Sunday, March 25, 2018

Some Thoughts On Player Mapping in RPGs

Some thoughts and observations related to this post by James Raggi, in which he poses the question, "It's not common to make the players make their own map anymore?"

Many points were brought up in the comments. I will tackle a few in this post.

Player Mapping, undoubtedly, was born out of the original D&D modality which was a miniatures game that focused on combat counters being moved around on a table, with ranges carefully measured, and was highly technical. So for that crowd mapping the dungeon as they went made sense. It fit perfectly well with their previous modality of technical combat, accuracy and careful consideration. However, at the same time Arneson was creating a different sort of game, and one that was focused on story rather than tactics. So there was a divergence right at the beginning. Gygax was focused on the Wargamming aspect, and Arneson was focused on the story aspect. Thus, at the down of the hobby there was a schism that has lead eventually to this spot. Some people do not like the tactical game, but love the story game... and vice versa. So for tactical players and GMs mapping makes sense, and is part of the fun of the thing. But for story gamers, not so much.

Philipp Neitzel comments, "If a player says they Take notes of which way they are going or they map the Environment, i usually believe them. If it becomes important we can always roll for it."

I like the idea that for the less-tactical games when they say "We map", you take their word for it, and roll to see if the map was accurate enough at key junctures. If they fail the roll then they head the wrong way, and as you're describing it they will begin to figure out that something is wrong. "Where's the stairs up to Level 392??" "Well, you're not sure. What you see ahead is a T split corridor going left and right. What do you do?" "Damn, we must have screwed the map up!?"

Of course that only works for tabletop games and would not at all work on a VTT.

Also, it illustrates why the players might want to take mapping into their own hands anyway. I'd rather map myself, and not leave our escape route to a die roll, personally. I think I trust my mapping skills more than I trust the dice to stay on my side. So while it might be waaaaay easier to tell the GM "Yeah, we map as we go"... I don't think I'd take that option.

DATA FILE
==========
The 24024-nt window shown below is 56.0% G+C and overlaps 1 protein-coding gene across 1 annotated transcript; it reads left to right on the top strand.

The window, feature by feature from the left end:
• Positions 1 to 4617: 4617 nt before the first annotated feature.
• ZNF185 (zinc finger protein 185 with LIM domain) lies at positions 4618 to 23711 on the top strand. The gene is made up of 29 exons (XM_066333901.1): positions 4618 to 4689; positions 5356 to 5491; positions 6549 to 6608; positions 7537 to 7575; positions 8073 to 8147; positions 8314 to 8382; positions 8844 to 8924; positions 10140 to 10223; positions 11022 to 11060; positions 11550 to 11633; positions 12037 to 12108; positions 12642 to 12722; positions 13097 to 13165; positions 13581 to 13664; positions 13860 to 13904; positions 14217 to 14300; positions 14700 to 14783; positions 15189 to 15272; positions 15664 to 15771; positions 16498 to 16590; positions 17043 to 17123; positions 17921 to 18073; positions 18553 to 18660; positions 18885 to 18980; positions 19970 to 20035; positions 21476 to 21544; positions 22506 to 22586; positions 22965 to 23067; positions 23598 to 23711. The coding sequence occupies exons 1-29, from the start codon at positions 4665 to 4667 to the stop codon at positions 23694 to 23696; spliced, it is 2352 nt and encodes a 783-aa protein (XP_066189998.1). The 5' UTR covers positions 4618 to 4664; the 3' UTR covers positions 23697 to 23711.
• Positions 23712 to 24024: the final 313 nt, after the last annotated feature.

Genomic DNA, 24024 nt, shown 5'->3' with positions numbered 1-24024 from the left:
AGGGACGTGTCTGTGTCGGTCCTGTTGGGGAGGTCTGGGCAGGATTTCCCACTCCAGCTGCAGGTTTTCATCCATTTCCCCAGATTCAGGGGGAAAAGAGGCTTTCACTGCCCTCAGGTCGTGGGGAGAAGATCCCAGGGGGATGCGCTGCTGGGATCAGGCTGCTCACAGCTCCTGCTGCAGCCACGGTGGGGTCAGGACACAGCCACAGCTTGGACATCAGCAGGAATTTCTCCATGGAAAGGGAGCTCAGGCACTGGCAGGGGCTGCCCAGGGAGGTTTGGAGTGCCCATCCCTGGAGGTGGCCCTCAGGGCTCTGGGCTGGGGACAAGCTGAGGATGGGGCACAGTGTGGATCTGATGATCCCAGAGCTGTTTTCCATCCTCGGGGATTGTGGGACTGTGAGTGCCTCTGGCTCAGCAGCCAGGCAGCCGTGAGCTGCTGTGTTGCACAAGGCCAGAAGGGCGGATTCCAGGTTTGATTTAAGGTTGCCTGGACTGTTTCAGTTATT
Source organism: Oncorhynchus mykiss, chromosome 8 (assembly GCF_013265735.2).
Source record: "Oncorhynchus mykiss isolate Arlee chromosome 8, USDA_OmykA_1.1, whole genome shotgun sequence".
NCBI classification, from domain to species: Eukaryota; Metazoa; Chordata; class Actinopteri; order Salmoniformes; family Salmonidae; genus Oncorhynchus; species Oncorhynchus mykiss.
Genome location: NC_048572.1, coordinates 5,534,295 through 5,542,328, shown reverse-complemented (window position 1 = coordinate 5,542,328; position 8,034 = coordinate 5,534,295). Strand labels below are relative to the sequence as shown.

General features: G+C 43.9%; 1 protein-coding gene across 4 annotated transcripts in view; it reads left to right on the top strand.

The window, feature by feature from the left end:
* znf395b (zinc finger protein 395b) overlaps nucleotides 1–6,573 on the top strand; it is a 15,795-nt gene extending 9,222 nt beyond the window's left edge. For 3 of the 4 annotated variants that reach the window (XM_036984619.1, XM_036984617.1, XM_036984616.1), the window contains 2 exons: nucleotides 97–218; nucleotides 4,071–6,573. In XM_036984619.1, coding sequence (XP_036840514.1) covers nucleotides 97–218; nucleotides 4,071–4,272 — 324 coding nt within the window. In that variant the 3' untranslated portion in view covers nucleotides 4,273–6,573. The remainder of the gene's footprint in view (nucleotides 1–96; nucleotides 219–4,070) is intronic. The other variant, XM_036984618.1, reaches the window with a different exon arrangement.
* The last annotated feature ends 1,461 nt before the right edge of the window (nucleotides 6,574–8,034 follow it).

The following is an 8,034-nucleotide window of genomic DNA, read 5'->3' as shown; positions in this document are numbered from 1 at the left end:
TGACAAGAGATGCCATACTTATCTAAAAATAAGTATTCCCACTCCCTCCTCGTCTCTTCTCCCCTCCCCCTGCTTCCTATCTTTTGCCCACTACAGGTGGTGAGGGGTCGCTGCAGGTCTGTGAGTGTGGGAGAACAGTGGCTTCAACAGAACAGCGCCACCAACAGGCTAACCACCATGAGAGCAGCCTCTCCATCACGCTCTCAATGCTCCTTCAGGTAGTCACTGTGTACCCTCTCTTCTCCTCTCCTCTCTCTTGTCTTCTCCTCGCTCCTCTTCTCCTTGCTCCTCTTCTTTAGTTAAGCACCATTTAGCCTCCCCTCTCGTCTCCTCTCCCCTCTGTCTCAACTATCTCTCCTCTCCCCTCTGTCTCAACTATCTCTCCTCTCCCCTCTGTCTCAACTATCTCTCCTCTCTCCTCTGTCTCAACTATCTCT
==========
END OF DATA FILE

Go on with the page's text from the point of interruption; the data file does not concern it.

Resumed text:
All in all, for myself, I notice I have two desires that are in competition when it comes to the question of player mapping. And their juxtaposition suggests quite a bit about the dynamics of the question, imo. On the one hand, as a player, I prefer not to map. For one thing it's tedious. For another, it's error prone, and the results of poorly drawn maps, depending on the world, can be, at times, a serious problem. That said, most of the time, it hasn't been, and errors on maps in terms of lengths of corridors and sizes of rooms have not played a significant role in mishaps. So the question of how important it is for player maps to be accurate comes up, and in my experience it's not important at all. In fact, I think we could probably get a way with very rough maps and still have the information we need to enter the dungeon, and find our way out again.  For example, this player sketch map would probably suffice for it's purpose in the game, if that purpose can be defined as "keeping track of the layout of the dungeon so we can get in and out without getting lost".

On the other hand, if the purpose is "to govern the rules of tactical combat" in addition to the above, then the sketch map may or may not suffice.  For example, corridor lengths and the placement of open doorways may play a significant role in the outcome of a technically detailed combat encounter.  In that case a sketch map may not quite do.  And if the GM has a more detailed map, and the player's sketch map is flawed, that could make the difference between life and death of characters in some cases. 

In the end the answer is ... It Depends.   What kind of game are you playing?  Is it a story game where technical combat is breezed over because no one is very much into wargamming in the group, and such combats are seen as tedious and time-wasting?  Then, voila... player maps have no particular purpose.  But if you're playing the wargame style of RPG, then they very well may... but even then, perhaps not.  Again, it depends on the level of detail the GM is enforcing at the table.

In the end, and as always, with a game that has so many variations and levels of potential detail, it's really kind of ridiculous to try to assert that one way or the other is "best".  And as usual, and always... what is "best" is what you enjoy.
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